Over the weekend, a man reportedly called his local sheriff’s office to report that his roommate was stealing his weed. As if calling the cops to report your own marijuana isn’t unusual enough, the man’s roommate had apparently taken only $20 worth of pot.
Man Calls Cops Multiple Times
Apparently, in each call the man attempted to get the cops to respond to his complaint that his roommate had stolen his weed. Specifically, $20 worth of it.
From the sounds of the local news report, the sheriff’s office never went to the complaining witness’s home. Instead, Pasco County Deputy Zalva reportedly asked the man to stop calling.
“The guy’s calling in saying his roommate stole his weed—$20 worth,” Zalva said in a video posted to social media. “I called him to let him know not to call the sheriff’s office to report his drugs. He started to freak out a little on the phone, and hung up on me shortly after.”
It appears that nothing else came of the man’s repeated calls to 911. And there have been no updates indicating that authorities responded or did anything about the roommate.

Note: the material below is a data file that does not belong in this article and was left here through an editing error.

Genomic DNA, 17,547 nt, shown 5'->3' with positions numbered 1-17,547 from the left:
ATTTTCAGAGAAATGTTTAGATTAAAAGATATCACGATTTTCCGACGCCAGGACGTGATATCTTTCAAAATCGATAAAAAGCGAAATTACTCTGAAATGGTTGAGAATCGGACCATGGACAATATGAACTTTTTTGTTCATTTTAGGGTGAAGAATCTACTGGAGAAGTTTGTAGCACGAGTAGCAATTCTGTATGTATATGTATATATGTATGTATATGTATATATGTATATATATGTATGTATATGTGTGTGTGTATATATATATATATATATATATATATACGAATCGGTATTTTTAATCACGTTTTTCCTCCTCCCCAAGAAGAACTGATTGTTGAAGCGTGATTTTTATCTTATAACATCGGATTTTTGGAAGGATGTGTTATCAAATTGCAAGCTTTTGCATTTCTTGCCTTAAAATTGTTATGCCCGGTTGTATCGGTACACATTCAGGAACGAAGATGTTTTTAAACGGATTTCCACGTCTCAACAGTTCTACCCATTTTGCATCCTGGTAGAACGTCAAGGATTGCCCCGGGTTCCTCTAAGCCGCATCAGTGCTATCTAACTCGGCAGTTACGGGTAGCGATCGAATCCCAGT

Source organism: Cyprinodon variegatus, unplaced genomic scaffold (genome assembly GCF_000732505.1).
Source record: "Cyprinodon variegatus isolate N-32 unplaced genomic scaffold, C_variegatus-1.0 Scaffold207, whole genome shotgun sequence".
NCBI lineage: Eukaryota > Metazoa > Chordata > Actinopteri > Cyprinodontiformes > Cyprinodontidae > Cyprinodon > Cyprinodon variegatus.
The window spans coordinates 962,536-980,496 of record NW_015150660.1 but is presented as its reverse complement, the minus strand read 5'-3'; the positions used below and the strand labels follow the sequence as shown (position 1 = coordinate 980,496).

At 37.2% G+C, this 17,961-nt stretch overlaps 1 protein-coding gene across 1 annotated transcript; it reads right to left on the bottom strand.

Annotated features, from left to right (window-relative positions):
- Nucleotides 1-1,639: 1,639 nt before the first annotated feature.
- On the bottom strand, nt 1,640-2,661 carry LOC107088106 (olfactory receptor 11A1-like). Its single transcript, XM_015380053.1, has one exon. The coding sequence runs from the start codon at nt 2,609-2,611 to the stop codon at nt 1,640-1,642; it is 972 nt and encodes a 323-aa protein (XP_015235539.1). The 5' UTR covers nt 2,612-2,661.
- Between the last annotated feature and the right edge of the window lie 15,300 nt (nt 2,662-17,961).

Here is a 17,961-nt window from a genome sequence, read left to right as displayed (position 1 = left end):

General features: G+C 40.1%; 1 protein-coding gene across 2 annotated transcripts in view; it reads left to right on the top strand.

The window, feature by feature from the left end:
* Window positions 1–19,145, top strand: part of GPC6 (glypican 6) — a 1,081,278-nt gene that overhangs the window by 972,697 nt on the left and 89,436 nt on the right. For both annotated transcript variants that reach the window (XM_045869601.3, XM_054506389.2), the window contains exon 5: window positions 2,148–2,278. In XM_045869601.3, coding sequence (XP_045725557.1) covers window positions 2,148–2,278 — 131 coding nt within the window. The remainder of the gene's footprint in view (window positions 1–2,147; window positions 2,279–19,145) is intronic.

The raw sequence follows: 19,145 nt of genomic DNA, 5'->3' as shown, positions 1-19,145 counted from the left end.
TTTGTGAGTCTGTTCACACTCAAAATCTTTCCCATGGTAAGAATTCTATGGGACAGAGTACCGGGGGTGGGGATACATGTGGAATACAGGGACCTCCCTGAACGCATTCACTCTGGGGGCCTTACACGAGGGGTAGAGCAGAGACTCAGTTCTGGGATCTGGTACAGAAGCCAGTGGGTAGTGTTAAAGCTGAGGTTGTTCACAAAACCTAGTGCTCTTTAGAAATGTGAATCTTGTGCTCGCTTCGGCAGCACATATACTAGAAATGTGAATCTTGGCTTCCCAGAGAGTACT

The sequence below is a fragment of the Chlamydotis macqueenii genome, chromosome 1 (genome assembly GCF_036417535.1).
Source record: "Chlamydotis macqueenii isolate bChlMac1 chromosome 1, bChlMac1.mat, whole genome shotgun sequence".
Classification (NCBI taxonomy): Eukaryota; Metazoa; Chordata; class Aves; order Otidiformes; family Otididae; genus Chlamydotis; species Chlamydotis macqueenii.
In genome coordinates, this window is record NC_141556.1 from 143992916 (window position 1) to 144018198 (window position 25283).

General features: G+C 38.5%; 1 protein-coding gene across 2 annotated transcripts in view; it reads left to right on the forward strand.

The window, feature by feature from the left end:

Cops, Weed Jokes, and Social Media
Instead of responding to the man’s calls, local authorities did what they called a #TweetAlong.
Basically, Deputy Zalva took to twitter while out on duty. In a couple posts, Zalva is seen driving around and describing the situation.
Presumably, the TweetAlong was intended to be a humorous social media post. Interestingly, this has become a fairly common thing for law enforcement agencies around the country.
Other examples of cops posting weed-enforcement related posts include:
- In the days leading up to Seattle Hempfest, cops one year handed out bags of Doritos. The bags came with notes reminding attendees that it is illegal to smoke in public.
- In the small town of Wyoming, Minnesota, cops regularly stage social media jokes about cannabis crackdowns. Most notably, they posted a picture of officers posing with snacks, video games, and a net. They called the whole thing “undercover #420 operations.”
- Similarly, cops at Iowa State University staged what they called “weed traps.” Like the cops in Minnesota, this cop weed joke depicted the officers’ luring weed smokers with donuts.
- Beyond these staged social media posts, cops regularly post photos of seized assets from drug busts.
On the surface, these types of social media posts appear to be good humored and more or less benign. But as High Times has argued in the past, these jokes tend to obscure problematic realities.
Most notably, the fact that despite growing legalization, thousands upon thousands of people remain under the control of the legal system because of weed-related offenses. And typically, low level, non-violent offenses.